I'll start with my fiance's reaction when I told him about the #summerblogchallenge - he was convinced that there was no way I could write 51 meaningful blog posts, and was in danger of just spamming my Twitter feed with rubbish - hence the title of this post. I think he's also concerned that I spent the first day of the summer holidays pre-writing posts and coming up with ideas rather than starting the big it's-the-summer-holidays spring clean of the tip we're currently living in. This got me thinking about what my aims are when I post, and why I do it.
When I started blogging this year, I felt a little self-conscious. There are a lot of well-established teaching blogs already out there, and I couldn't see what I could contribute. However, I'm really glad I waded in, as it's really reinvigorated my teaching this year, along with loads of other advantages. So this post is for any on-the-fence would-be bloggers who are debating wading into the blogosphere.
Originally I set up my blog to post lesson ideas and resources, but I found that I was gradually actually writing lengthy posts rather than just posting a resource link and a brief explanation. As I've blogged more this year, I've found I really enjoy the process of picking an idea, deciding an approach and then writing about it - kind of like a very short story with the plot already laid out for you.
Blogging and maintaining my website has now turned into a hobby for me - some people have asked recently how I find the time to do it while full-time teaching; it sounds bizarre, but this stuff is part of how I unwind and relax, and I've learned so many new skills along the way.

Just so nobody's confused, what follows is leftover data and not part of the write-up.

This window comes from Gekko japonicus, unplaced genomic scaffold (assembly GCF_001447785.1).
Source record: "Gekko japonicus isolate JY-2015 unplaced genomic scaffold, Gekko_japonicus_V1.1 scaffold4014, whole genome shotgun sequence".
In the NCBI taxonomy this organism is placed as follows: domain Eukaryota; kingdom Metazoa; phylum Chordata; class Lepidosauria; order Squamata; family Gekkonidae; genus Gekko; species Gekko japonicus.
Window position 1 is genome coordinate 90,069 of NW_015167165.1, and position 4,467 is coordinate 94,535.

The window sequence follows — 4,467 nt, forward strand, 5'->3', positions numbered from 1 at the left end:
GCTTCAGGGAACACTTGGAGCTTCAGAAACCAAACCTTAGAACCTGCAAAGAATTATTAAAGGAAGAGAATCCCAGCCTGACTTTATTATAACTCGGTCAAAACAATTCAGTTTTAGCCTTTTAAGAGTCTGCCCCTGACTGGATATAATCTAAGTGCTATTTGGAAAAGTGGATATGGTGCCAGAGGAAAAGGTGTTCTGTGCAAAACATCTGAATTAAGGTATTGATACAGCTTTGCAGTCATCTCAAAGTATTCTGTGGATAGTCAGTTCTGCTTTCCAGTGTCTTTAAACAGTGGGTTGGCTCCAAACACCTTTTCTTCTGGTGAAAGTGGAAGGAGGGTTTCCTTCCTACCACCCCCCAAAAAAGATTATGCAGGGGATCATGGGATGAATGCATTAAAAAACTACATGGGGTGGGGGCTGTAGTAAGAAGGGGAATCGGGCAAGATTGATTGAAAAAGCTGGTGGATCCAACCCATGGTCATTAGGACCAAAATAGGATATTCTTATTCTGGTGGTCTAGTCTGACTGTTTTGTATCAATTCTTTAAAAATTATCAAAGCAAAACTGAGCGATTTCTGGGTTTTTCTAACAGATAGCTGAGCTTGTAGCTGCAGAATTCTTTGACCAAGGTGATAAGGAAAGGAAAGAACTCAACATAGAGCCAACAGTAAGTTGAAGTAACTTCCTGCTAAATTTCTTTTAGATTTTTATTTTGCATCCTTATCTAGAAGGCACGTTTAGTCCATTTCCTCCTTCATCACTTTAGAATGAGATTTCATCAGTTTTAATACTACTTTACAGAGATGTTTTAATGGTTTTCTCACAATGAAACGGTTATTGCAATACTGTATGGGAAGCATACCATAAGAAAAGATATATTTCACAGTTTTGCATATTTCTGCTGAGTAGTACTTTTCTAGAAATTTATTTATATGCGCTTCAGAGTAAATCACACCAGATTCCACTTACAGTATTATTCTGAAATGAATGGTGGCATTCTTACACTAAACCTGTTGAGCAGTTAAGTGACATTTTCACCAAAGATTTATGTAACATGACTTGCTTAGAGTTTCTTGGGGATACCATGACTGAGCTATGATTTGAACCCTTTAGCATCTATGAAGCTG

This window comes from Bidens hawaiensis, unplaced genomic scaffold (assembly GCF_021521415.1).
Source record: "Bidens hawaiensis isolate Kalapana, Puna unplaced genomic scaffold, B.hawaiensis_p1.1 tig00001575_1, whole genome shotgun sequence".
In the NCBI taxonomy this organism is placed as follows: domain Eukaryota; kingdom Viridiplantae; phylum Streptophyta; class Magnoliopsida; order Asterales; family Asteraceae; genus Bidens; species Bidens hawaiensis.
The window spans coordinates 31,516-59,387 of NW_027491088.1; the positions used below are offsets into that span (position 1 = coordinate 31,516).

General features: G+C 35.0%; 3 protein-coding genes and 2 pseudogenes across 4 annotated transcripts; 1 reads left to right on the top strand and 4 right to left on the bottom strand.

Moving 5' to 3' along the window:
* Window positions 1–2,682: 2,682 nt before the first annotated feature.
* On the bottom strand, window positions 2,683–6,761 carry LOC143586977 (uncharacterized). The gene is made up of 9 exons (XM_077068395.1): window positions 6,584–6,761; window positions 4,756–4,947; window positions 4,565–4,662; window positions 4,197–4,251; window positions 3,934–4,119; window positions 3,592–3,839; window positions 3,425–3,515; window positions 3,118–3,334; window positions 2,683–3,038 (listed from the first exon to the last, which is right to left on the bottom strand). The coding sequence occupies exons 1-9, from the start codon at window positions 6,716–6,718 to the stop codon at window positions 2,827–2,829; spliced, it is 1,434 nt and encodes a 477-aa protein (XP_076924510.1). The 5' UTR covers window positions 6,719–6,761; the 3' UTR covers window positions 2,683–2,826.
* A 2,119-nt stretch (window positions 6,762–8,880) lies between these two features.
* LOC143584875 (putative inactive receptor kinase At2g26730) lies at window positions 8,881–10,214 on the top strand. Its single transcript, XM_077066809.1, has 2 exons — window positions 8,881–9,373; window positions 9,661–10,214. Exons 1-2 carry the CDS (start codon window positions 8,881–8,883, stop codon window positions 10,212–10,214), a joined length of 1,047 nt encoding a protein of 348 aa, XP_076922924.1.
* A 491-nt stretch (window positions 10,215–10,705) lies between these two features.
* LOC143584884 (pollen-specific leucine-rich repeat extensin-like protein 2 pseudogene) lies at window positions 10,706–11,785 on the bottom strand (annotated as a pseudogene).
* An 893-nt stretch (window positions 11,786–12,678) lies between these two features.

Half the posts I write will be of interest to nearly no-one. I debated whether my post about logarithmic thinking and dinosaurs was in the slightest bit worth reading, but I'd enjoyed writing and researching it so much that I couldn't bear to delete it. So far, one person (and not a maths teacher!) has dropped me an email to say they liked the post, so if I've made myself and one other person happy, that's fine by me!
Some people can write wonderfully concise, insightful stuff once a month, and I love reading well-crafted posts. Mark McCourt springs to mind as an example - his blogs are great. But that's just not me - I just don't have the time to sit and fiddle with redrafting. Once the idea's on the page, it gets posted. If it's dull, there's always the little clicky cross button at the top of the page!
When I got involved in the NCETM project last year, a lot of the work we did was around lesson study and really unpicking what worked and what didn't. This got me back in the habit of critically evaluating my lessons, possibly with a little more insight than in my training year.
Sometime this year, I started posting lesson ideas that had worked for me - the process of describing these to an invisible reader who'd not been in the lesson really made me think carefully about why it had worked. As I tend to post within a few days of teaching a lesson, the thoughts of "oh I must remember that next year" or "that needs changing" are quite easily accessible in my memory, and those bits do actually get changed or altered, rather than forgetting all about them and making the same mistakes when teaching that lesson next time.
If you're a wanna-be blogger, hopefully this post might have convinced you to join the party - the more posts and ideas, the merrier! I'm pleased that we've already got two more takers - @mwimaths and @funASDteacher, and I'm looking forward to reading their many many posts!